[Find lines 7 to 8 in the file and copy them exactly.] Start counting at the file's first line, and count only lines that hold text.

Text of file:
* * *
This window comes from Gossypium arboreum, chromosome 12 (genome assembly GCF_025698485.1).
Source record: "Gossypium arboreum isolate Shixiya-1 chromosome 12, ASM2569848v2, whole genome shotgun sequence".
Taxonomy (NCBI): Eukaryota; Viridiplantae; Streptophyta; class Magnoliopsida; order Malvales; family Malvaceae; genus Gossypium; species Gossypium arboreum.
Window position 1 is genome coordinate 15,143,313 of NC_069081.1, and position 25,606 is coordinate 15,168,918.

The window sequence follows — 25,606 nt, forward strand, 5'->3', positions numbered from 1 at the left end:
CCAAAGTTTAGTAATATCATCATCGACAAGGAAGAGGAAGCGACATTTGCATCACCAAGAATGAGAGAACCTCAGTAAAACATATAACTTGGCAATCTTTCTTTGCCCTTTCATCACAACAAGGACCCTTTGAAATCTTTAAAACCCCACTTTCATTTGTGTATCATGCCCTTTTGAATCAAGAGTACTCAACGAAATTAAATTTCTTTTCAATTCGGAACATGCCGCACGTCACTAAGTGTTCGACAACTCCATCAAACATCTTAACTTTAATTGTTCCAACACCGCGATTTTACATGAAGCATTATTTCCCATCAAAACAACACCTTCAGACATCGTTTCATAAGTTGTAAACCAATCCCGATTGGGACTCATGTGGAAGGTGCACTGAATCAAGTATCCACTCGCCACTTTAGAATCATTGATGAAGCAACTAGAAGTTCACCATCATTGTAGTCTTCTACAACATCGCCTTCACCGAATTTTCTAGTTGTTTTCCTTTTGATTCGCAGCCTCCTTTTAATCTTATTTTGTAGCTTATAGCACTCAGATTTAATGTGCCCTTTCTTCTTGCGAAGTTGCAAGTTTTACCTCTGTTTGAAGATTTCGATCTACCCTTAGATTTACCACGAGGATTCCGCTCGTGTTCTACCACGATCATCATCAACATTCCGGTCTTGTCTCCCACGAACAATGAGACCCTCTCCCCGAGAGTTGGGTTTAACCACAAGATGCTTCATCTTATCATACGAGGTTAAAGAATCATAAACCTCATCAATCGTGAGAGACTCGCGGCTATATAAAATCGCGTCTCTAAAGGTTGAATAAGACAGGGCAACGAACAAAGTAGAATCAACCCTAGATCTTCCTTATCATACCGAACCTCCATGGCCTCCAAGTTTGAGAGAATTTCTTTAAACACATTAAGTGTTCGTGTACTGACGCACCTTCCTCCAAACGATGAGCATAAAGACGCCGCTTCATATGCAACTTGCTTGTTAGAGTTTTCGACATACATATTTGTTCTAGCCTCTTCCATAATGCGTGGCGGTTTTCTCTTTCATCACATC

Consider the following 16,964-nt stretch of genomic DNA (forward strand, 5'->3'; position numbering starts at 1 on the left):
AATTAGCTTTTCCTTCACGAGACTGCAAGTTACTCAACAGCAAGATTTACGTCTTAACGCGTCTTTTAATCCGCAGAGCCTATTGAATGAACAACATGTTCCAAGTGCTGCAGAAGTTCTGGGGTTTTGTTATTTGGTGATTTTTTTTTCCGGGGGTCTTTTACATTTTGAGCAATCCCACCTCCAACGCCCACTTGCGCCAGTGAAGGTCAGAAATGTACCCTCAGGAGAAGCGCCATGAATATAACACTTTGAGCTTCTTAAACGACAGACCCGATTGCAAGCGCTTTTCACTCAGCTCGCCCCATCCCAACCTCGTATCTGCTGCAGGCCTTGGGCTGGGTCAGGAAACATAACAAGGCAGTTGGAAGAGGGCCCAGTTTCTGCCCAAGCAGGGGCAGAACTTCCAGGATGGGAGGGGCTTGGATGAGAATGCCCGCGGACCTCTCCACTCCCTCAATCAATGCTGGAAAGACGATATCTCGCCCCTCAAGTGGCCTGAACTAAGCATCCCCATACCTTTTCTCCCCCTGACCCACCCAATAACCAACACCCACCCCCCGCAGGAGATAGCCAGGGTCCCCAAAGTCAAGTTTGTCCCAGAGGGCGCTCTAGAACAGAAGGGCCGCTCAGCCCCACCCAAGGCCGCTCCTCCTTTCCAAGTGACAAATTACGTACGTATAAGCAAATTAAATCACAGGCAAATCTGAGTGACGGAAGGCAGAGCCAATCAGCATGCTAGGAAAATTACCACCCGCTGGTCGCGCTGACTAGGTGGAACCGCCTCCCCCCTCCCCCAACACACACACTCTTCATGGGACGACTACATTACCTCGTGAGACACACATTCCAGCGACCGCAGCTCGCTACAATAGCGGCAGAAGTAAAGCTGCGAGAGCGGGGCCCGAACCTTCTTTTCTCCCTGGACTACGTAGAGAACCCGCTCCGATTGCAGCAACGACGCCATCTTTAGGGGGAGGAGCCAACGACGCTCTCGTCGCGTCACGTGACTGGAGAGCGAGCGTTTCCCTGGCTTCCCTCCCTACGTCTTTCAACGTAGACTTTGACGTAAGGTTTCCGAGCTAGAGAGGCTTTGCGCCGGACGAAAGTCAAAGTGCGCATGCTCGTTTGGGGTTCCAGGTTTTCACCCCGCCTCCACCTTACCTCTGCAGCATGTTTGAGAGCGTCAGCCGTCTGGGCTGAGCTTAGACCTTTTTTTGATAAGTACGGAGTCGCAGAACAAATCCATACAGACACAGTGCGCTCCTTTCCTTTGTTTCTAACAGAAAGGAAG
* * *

Consider the following 16,964-nt stretch of genomic DNA (forward strand, 5'->3'; position numbering starts at 1 on the left):
AATTAGCTTTTCCTTCACGAGACTGCAAGTTACTCAACAGCAAGATTTACGTCTTAACGCGTCTTTTAATCCGCAGAGCCTATTGAATGAACAACATGTTCCAAGTGCTGCAGAAGTTCTGGGGTTTTGTTATTTGGTGATTTTTTTTTCCGGGGGTCTTTTACATTTTGAGCAATCCCACCTCCAACGCCCACTTGCGCCAGTGAAGGTCAGAAATGTACCCTCAGGAGAAGCGCCATGAATATAACACTTTGAGCTTCTTAAACGACAGACCCGATTGCAAGCGCTTTTCACTCAGCTCGCCCCATCCCAACCTCGTATCTGCTGCAGGCCTTGGGCTGGGTCAGGAAACATAACAAGGCAGTTGGAAGAGGGCCCAGTTTCTGCCCAAGCAGGGGCAGAACTTCCAGGATGGGAGGGGCTTGGATGAGAATGCCCGCGGACCTCTCCACTCCCTCAATCAATGCTGGAAAGACGATATCTCGCCCCTCAAGTGGCCTGAACTAAGCATCCCCATACCTTTTCTCCCCCTGACCCACCCAATAACCAACACCCACCCCCCGCAGGAGATAGCCAGGGTCCCCAAAGTCAAGTTTGTCCCAGAGGGCGCTCTAGAACAGAAGGGCCGCTCAGCCCCACCCAAGGCCGCTCCTCCTTTCCAAGTGACAAATTACGTACGTATAAGCAAATTAAATCACAGGCAAATCTGAGTGACGGAAGGCAGAGCCAATCAGCATGCTAGGAAAATTACCACCCGCTGGTCGCGCTGACTAGGTGGAACCGCCTCCCCCCTCCCCCAACACACACACTCTTCATGGGACGACTACATTACCTCGTGAGACACACATTCCAGCGACCGCAGCTCGCTACAATAGCGGCAGAAGTAAAGCTGCGAGAGCGGGGCCCGAACCTTCTTTTCTCCCTGGACTACGTAGAGAACCCGCTCCGATTGCAGCAACGACGCCATCTTTAGGGGGAGGAGCCAACGACGCTCTCGTCGCGTCACGTGACTGGAGAGCGAGCGTTTCCCTGGCTTCCCTCCCTACGTCTTTCAACGTAGACTTTGACGTAAGGTTTCCGAGCTAGAGAGGCTTTGCGCCGGACGAAAGTCAAAGTGCGCATGCTCGTTTGGGGTTCCAGGTTTTCACCCCGCCTCCACCTTACCTCTGCAGCATGTTTGAGAGCGTCAGCCGTCTGGGCTGAGCTTAGACCTTTTTTTGATAAGTACGGAGTCGCAGAACAAATCCATACAGACACAGTGCGCTCCTTTCCTTTGTTTCTAACAGAAAGGAAG